Robert Scheer writes in the LA Times, Is Al Qaeda Just a Bush Boogeyman?
Is it conceivable that Al Qaeda, as defined by President Bush as the center of a vast and well-organized international terrorist conspiracy, does not exist?
To even raise the question amid all the officially inspired hysteria is heretical, especially in the context of the U.S. media's supine acceptance of administration claims relating to national security. Yet a brilliant new BBC film produced by one of Britain's leading documentary filmmakers systematically challenges this and many other accepted articles of faith in the so-called war on terror.
“The Power of Nightmares: The Rise of the Politics of Fear,” a three-hour historical film by Adam Curtis recently aired by the British Broadcasting Corp., argues coherently that much of what we have been told about the threat of international terrorism “is a fantasy that has been exaggerated and distorted by politicians.
Wouldn't that be something?
You know, these are good questions:
… consider just a few of the many questions the program poses along the way:
If Osama bin Laden does, in fact, head a vast international terrorist organization with trained operatives in more than 40 countries, as claimed by Bush, why, despite torture of prisoners, has this administration failed to produce hard evidence of it?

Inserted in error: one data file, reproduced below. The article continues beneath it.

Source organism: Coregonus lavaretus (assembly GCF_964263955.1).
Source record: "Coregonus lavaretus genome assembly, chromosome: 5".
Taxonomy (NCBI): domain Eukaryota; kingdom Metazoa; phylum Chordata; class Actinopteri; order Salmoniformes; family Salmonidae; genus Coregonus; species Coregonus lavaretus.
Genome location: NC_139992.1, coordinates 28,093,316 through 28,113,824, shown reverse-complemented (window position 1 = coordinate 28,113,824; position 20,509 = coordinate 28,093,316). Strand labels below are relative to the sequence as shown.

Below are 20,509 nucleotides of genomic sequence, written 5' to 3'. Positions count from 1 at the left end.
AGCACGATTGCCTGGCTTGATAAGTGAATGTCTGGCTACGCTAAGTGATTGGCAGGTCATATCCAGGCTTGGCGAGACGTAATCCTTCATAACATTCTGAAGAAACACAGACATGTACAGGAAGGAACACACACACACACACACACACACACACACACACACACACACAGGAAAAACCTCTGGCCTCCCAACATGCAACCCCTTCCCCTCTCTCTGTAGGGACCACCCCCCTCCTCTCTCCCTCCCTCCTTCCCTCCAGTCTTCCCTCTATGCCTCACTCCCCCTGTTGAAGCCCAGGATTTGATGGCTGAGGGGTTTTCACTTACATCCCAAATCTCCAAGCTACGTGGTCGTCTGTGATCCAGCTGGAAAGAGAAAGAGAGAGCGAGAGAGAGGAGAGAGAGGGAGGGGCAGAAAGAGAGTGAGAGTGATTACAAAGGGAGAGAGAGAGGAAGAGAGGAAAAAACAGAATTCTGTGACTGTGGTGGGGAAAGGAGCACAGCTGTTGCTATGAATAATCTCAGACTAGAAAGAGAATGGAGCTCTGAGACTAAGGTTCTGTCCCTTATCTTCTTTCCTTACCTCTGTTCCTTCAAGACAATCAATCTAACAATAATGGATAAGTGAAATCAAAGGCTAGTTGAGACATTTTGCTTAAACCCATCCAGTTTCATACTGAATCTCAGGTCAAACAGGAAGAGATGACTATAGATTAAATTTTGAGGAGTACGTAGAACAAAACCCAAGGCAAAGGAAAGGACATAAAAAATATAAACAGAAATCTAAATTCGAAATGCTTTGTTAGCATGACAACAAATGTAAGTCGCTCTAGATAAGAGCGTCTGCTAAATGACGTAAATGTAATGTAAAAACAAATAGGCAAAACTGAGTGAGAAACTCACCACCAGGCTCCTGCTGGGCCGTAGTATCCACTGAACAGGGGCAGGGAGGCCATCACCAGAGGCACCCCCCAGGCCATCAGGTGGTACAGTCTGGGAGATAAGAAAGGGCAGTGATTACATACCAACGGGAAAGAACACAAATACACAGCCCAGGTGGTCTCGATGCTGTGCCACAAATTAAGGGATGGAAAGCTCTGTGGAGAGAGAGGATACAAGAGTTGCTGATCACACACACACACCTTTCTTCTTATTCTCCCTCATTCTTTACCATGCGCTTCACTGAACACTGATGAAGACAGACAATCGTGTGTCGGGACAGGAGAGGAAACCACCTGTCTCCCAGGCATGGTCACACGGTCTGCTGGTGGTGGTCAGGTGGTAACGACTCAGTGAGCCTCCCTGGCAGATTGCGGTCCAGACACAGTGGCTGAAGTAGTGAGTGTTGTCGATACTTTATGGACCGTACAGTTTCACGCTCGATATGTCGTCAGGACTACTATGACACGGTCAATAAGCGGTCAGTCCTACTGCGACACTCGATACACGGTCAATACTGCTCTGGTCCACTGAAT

How can it be that in Britain since 9/11, 664 people have been detained on suspicion of terrorism but only 17 have been found guilty, most of them with no connection to Islamist groups and none who were proven members of Al Qaeda?
Why have we heard so much frightening talk about “dirty bombs” when experts say it is panic rather than radioactivity that would kill people?
Why did Defense Secretary Donald Rumsfeld claim on “Meet the Press” in 2001 that Al Qaeda controlled massive high-tech cave complexes in Afghanistan, when British and U.S. military forces later found no such thing?
'Trust but verify' — and there hasn't been much public verification, has there?